The voices of second-generation Korean Americans echo throughout the pages of this book, which is a sensitive exploration of their struggles with minority, marginality, cultural ambiguity, and negative perceptions. Born in the United States, they are still viewed as foreigners because of their Korean appearance. Raised in American society, they are still tied to the cultural expectations of their Korean immigrant parents. While straddling two cultures, these individuals search for understanding and attempt to rewrite their identity in a new way. Through autobiographical reconstruction and identity transformation, they form a unique identity of their own-a Korean American identity. This book follows a group of second-generation Korean American Christians in the English-speaking ministry of a large suburban Korean church. It examines their conflicts with the conservative Korean-speaking ministry ruling the church and their quest to achieve independence and ultimately become a multicultural church.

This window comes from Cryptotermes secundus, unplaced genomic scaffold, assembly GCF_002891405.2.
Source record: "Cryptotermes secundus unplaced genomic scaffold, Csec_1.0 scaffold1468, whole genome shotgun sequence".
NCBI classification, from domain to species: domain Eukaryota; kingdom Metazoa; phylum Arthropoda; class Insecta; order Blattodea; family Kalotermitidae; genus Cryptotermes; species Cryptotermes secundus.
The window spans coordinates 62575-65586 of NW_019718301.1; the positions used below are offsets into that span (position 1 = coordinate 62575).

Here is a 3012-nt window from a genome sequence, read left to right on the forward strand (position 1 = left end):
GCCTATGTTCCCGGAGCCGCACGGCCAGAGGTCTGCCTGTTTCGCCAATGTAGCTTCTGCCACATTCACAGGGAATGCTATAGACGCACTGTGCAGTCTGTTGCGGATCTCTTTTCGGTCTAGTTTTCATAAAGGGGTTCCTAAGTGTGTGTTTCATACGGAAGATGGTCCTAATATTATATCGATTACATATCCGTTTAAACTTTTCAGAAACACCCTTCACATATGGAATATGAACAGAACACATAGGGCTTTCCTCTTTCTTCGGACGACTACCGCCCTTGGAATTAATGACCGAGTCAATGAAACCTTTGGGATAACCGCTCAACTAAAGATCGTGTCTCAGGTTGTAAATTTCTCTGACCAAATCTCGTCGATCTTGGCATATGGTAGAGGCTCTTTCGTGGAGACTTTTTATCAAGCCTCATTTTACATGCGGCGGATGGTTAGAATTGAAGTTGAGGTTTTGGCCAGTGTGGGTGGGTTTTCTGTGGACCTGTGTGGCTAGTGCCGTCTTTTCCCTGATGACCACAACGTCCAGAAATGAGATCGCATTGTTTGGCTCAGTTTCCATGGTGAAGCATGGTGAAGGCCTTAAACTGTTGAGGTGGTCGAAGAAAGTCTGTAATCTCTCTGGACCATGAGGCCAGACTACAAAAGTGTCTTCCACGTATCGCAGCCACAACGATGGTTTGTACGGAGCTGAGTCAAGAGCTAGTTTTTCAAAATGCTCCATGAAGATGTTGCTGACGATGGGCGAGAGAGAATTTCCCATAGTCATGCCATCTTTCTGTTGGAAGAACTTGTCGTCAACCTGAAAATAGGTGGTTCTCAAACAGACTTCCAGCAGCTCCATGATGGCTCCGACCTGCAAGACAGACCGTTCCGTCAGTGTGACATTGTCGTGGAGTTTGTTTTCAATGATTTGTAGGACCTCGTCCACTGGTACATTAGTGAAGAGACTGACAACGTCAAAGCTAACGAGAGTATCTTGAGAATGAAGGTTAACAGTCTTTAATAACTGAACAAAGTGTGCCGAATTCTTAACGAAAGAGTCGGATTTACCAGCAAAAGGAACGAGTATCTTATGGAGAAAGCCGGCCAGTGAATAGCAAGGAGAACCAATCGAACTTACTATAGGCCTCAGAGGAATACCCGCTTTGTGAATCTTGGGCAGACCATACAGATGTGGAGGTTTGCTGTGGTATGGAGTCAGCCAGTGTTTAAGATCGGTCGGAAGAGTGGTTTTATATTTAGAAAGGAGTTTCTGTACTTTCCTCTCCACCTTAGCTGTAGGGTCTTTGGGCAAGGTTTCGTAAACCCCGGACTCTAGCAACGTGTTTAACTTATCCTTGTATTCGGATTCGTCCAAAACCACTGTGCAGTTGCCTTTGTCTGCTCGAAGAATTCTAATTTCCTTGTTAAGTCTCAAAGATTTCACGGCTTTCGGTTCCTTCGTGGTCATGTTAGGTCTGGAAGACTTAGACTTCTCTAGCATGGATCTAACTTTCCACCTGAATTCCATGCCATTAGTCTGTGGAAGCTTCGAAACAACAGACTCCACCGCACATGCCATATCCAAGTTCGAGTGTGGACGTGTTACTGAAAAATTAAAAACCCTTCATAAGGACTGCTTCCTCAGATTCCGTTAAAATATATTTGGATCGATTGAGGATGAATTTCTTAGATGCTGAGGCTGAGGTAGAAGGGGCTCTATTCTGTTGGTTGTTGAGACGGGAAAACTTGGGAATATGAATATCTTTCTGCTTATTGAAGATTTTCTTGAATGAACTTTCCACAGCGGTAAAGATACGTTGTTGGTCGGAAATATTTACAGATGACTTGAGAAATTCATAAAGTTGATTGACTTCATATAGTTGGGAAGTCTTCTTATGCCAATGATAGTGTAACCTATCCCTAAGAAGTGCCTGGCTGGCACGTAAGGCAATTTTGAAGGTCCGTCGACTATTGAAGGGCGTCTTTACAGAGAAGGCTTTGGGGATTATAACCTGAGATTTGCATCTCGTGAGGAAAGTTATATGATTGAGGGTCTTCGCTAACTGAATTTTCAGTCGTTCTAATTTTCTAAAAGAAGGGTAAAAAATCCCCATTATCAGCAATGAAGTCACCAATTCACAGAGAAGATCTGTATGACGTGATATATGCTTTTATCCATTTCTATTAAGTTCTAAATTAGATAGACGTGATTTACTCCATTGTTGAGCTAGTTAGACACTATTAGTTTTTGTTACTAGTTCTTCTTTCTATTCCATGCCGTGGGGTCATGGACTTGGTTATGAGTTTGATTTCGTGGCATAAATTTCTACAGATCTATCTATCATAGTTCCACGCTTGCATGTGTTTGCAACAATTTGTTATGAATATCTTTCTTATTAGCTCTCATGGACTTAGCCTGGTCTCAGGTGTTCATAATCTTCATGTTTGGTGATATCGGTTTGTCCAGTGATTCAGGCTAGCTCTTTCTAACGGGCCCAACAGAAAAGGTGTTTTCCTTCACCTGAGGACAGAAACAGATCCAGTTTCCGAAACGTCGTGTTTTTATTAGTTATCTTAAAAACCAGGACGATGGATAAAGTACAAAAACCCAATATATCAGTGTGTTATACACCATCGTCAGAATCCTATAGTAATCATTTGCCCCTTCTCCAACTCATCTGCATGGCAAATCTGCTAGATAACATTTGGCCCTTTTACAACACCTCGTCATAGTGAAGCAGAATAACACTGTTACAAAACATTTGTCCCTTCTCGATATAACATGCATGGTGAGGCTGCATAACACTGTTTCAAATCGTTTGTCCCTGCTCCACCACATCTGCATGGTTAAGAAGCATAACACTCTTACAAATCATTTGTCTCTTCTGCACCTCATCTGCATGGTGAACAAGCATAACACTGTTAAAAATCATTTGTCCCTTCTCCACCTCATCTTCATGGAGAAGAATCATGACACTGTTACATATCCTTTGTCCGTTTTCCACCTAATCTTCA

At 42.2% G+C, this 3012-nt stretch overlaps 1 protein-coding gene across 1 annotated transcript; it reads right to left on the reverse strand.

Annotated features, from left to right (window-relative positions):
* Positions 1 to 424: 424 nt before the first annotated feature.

Acknowledgment Chapter I: Introduction Chapter II: Identity Crisis of Second-Generation Korean Americans in the English-Speaking Ministry Chapter III: Korean American Identity Formation through Illusionary Reconstruction of Autobiography Chapter IV: The English-Speaking Ministry Based on Collective Korean American Autobiography Chapter V: Conclusion Appendix Bibliography About the Author